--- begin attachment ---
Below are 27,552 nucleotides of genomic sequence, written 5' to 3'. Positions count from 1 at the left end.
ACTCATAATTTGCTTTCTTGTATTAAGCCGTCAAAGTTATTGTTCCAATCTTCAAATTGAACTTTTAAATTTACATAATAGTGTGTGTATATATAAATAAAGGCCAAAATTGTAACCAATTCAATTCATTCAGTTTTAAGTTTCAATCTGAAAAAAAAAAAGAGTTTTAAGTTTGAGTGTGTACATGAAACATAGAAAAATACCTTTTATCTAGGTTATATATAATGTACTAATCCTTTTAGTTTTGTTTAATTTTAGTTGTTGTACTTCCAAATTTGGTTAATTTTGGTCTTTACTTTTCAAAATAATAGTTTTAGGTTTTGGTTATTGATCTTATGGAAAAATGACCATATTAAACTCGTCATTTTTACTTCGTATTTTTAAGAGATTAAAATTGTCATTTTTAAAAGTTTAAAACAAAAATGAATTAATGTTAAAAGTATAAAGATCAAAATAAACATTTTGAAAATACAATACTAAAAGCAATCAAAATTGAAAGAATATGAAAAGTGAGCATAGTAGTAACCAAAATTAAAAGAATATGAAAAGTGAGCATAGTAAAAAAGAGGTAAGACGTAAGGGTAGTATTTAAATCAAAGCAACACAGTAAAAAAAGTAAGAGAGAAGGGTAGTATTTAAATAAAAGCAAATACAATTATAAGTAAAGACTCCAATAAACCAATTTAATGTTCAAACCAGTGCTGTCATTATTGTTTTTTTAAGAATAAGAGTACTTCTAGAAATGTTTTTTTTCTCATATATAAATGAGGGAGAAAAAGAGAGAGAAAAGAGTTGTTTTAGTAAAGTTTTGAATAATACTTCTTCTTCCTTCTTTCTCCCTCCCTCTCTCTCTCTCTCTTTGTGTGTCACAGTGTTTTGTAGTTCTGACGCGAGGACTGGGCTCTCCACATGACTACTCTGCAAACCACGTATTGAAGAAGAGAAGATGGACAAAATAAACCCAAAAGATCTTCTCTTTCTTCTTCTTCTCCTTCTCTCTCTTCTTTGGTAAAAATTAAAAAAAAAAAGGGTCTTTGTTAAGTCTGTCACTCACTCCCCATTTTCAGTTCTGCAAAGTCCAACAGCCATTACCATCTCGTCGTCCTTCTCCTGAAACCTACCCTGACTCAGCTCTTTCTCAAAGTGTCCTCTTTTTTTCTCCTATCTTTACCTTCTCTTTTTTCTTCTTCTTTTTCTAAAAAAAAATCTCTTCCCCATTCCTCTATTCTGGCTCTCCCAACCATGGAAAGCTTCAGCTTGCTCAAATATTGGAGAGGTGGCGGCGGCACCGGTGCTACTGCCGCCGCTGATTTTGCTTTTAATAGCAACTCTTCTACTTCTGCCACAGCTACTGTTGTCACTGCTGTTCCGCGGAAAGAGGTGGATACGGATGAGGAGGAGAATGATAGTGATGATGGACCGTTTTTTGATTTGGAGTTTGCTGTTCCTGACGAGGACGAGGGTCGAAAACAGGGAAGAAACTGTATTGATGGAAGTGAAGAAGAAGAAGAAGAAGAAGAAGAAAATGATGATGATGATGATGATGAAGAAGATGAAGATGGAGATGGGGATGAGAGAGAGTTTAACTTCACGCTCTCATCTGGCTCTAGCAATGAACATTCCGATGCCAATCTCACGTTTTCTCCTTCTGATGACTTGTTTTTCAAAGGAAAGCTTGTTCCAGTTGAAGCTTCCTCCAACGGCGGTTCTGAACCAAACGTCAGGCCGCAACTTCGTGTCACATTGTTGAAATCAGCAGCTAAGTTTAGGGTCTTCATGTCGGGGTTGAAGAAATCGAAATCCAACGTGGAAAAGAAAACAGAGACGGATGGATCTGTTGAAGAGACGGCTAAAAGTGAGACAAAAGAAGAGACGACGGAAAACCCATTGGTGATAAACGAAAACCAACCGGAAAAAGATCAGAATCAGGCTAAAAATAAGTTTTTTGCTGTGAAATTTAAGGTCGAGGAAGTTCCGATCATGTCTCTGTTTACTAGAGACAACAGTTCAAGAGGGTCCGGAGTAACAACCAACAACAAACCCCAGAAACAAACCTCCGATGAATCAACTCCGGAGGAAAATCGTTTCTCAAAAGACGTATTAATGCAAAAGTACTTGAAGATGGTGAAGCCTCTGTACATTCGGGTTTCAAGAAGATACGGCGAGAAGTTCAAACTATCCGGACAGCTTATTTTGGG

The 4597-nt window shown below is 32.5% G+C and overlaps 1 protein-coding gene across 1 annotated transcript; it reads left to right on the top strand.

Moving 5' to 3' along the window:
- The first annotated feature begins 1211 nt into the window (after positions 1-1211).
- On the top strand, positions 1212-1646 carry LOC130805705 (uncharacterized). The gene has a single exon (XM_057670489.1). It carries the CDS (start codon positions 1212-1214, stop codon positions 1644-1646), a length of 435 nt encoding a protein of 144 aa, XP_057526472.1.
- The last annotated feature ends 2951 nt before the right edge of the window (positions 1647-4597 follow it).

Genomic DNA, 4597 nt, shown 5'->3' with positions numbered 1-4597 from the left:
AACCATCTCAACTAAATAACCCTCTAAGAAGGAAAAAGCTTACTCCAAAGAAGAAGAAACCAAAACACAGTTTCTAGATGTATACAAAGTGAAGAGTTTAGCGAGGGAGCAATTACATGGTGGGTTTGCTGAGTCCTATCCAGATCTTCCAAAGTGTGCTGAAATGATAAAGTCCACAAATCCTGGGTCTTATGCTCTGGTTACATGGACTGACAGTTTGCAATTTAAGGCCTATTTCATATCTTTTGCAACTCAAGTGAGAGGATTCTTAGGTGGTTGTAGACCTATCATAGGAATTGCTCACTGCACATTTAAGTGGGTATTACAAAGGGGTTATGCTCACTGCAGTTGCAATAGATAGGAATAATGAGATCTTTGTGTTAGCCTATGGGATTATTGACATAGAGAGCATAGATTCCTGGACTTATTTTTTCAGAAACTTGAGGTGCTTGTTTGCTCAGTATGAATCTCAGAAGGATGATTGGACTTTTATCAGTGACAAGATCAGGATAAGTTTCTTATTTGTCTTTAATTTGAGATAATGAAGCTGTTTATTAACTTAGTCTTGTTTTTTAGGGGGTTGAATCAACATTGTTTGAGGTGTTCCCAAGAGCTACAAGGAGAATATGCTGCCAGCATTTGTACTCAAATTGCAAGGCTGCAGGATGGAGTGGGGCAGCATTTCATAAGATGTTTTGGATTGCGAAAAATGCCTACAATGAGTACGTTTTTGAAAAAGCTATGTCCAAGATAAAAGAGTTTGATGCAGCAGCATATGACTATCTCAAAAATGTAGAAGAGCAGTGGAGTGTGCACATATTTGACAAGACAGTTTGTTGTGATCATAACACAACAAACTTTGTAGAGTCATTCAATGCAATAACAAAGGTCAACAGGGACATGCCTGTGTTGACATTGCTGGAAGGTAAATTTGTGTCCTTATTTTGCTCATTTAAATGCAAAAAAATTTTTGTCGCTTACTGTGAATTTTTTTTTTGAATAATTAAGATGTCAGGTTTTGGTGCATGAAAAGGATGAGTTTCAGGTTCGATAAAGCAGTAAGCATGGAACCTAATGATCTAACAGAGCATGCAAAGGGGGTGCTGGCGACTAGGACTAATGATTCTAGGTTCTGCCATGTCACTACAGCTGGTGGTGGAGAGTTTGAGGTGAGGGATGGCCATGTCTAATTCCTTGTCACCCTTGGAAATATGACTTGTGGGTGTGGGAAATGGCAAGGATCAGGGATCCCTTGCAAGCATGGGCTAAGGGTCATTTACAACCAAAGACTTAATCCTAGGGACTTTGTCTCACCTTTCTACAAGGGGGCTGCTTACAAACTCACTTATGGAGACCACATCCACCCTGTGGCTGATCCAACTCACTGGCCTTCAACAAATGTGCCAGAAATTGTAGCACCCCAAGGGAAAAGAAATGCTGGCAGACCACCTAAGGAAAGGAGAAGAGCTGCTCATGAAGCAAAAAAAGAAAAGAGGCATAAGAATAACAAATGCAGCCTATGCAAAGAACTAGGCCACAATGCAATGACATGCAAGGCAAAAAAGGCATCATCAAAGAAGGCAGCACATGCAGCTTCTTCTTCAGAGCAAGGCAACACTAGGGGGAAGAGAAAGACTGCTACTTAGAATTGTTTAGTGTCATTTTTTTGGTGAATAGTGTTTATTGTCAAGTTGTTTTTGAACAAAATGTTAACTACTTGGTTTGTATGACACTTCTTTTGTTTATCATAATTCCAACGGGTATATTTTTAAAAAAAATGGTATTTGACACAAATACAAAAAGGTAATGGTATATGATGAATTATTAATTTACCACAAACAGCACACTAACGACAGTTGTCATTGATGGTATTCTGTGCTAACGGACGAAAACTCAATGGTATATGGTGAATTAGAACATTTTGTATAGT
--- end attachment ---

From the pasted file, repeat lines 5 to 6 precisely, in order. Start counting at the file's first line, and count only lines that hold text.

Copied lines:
- The first annotated feature begins 1211 nt into the window (after positions 1-1211).
- On the top strand, positions 1212-1646 carry LOC130805705 (uncharacterized). The gene has a single exon (XM_057670489.1). It carries the CDS (start codon positions 1212-1214, stop codon positions 1644-1646), a length of 435 nt encoding a protein of 144 aa, XP_057526472.1.